It was also fascinating to read a romance that is very different from any of the standard tropes, at least in the story’s “present”. The original romance between Diana and Brent is a classic. Lovers meet, discover their other half, fall instantly and completely, have a quirky but romantic wedding and live happily ever after. And maybe they will, but they certainly don’t in the immediate term, because the Blitz rains down on their wedding night, then both of them are off to war.

What makes the romance part of this story so marvelously different from the usual is that it’s a romance between two people who are already married, and yet they are strangers to each other after four years of war. In order for their wartime marriage to survive where so many did not they have to get to know the people they are now and fall in love with each other all over again.

And it’s lovely.

One of the things that this story also does well is the way that it portrays the consequences of the abrupt change to both their lives, but particularly Diana’s, after the war is over and life is supposed to go back to “normal”. The problem is that the aftermath of any catastrophic change is never easy, and that whatever normal is will not be and cannot be the exact same as it was before the catastrophe.

(This is just as true in our own now as ever. The world post-pandemic will be different from the pre-pandemic world, we just don’t know exactly how yet.)

Diana is supposed to become a housewife, taking care of her husband and any children they have. But Diana is one of the most rubbish housewives ever to grace a page. And she’s not going to change. Because she has already changed. Her service at Bletchley Park opened a world for her that she wants to continue to inhabit, just with her husband at her side. For four years she lived a life of purpose and challenge, and she just isn’t willing to give that up. She’s not made to give that up.

Finding a way to bridge the minefield between herself and her husband so that she can continue to serve her country and especially continue to feed her brilliant mind is what really sets her on her course to unofficially help her friend, fellow codebreaker and MI-6 agent uncover the first agents of that Cold War – and nearly gets both her and Brent killed in the process.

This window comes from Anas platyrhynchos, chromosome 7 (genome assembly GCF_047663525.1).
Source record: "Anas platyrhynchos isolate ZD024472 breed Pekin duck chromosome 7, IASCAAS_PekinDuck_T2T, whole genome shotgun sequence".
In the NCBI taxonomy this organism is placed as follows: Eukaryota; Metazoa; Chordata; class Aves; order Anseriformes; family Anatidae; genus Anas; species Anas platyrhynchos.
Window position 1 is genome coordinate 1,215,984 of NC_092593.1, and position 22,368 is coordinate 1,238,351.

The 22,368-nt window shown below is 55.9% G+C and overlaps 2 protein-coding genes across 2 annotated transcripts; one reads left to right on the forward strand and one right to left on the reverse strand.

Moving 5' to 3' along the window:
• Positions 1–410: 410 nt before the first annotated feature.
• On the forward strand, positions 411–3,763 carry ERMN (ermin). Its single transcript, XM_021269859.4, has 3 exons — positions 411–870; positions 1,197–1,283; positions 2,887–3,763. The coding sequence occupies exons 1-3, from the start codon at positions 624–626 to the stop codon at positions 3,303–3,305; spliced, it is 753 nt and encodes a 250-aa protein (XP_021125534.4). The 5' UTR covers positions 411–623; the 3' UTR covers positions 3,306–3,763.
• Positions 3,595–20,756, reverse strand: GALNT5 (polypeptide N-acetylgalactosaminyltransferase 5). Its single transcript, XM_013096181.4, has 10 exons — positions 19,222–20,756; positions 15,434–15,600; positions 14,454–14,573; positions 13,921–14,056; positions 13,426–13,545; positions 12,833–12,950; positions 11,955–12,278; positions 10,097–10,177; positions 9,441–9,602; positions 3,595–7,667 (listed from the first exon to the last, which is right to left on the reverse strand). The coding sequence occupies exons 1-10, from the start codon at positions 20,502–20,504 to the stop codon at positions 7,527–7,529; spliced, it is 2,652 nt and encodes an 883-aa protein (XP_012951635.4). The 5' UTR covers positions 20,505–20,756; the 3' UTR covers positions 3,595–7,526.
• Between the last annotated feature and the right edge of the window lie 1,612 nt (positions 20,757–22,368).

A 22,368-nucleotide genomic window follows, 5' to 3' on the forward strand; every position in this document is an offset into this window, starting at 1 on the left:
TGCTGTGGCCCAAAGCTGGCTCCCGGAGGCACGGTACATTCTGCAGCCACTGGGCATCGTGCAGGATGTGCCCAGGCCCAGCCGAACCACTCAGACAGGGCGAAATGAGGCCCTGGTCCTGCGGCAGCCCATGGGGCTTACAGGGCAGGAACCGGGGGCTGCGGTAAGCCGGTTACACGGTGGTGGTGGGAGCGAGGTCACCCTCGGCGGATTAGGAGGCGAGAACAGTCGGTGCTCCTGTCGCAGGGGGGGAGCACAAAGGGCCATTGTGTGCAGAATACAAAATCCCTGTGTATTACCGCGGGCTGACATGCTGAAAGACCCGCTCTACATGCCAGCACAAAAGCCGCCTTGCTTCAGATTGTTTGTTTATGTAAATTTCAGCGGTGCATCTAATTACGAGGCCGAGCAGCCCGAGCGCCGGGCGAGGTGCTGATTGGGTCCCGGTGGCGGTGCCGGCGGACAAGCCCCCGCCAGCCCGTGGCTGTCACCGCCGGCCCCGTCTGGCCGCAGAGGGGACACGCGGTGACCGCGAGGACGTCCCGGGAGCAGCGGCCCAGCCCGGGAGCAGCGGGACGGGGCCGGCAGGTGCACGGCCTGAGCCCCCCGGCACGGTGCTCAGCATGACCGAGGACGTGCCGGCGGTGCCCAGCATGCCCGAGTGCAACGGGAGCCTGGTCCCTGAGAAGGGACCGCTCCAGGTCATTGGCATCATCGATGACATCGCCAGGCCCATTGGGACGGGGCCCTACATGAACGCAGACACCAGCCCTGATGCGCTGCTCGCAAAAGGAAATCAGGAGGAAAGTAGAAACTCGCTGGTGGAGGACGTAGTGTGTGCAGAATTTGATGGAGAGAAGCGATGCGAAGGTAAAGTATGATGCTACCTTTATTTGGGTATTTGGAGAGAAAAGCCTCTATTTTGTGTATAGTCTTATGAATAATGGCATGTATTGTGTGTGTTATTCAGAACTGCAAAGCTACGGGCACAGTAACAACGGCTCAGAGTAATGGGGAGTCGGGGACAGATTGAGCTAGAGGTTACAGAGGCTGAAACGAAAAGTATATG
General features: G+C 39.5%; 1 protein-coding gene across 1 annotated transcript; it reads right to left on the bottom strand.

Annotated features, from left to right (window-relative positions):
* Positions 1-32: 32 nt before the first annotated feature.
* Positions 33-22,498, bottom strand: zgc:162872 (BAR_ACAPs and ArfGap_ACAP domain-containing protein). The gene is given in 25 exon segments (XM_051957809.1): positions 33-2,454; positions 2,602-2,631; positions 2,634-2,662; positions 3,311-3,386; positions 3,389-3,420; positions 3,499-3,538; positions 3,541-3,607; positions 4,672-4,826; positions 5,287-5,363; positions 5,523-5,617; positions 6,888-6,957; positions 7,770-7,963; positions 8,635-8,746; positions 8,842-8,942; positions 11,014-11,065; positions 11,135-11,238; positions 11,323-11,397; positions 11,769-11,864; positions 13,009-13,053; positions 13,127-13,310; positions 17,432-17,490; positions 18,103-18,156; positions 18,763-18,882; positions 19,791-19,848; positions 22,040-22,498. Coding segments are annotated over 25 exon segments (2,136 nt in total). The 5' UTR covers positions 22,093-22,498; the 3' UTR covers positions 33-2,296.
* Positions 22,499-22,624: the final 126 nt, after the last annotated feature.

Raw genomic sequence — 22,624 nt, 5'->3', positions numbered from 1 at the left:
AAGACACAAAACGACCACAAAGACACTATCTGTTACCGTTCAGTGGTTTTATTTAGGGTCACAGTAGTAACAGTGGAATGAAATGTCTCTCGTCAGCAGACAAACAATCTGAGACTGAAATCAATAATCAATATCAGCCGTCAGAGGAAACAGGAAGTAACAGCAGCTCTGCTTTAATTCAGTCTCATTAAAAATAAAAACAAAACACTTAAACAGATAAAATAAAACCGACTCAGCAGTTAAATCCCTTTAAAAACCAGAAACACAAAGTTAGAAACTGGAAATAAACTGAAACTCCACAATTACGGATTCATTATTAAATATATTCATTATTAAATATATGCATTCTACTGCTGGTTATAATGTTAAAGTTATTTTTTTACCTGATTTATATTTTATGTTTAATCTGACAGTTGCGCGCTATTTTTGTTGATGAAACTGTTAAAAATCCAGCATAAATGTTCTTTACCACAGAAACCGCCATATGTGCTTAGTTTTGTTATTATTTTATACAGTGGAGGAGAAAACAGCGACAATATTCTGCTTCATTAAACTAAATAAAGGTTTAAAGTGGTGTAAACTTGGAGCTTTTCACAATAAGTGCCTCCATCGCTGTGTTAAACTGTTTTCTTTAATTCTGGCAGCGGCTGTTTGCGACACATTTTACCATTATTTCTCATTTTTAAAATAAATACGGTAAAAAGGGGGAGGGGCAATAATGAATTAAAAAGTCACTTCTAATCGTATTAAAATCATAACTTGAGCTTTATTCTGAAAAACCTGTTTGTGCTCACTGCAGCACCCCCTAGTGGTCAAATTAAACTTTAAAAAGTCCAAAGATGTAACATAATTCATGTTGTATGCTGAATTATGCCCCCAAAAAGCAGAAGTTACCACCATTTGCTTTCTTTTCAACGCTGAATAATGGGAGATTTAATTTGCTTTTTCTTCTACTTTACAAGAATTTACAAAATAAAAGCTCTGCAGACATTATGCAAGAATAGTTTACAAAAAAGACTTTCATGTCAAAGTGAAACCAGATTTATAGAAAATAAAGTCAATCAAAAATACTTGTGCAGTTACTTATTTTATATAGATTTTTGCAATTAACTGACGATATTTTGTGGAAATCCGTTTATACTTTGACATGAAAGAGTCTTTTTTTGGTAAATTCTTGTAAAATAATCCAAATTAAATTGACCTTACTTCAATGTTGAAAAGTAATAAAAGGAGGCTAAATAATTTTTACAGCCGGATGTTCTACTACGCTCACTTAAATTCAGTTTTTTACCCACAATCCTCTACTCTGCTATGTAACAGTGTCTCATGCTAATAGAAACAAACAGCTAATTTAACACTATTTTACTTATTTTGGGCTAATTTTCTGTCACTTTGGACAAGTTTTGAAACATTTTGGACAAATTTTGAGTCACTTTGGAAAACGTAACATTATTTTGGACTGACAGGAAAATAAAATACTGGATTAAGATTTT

Summing up, the history is fascinating, the hunt for the spies is thrilling and the romance is lovely. Come to this book for whichever appeals to you the most. But definitely do come! The London Restoration is a marvelous story from its lonely beginning to its friendship and love-filled end.

~~~~~~ GIVEAWAY ~~~~~~

I am giving away a copy of The London Restoration to one very lucky US commenter on this tour!

a Rafflecopter giveaway

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Review: Murder in the City of Liberty by Rachel McMillan

Review: Murder in the City of Liberty by Rachel McMillanMurder in the City of Liberty (A Van Buren and DeLuca Mystery #2) by Rachel McMillan
Format: eARC
Source: supplied by publisher via NetGalley
Formats available: paperback, large print, ebook, audiobook
Genres: historical fiction, historical mystery
Series: Van Buren and DeLuca #2
Pages: 336
Published by Thomas Nelson on May 28, 2019
Purchasing Info: Author's WebsitePublisher's WebsiteAmazonBarnes & NobleKoboBook Depository
Goodreads

Hamish DeLuca and Regina "Reggie" Van Buren have a new case--and this one brings the war in Europe dangerously close to home.

Determined to make a life for herself, Regina "Reggie" Van Buren bid goodbye to fine china and the man her parents expected her to marry and escaped to Boston. What she never expected to discover was that an unknown talent for sleuthing would develop into a business partnership with the handsome, yet shy, Hamish DeLuca.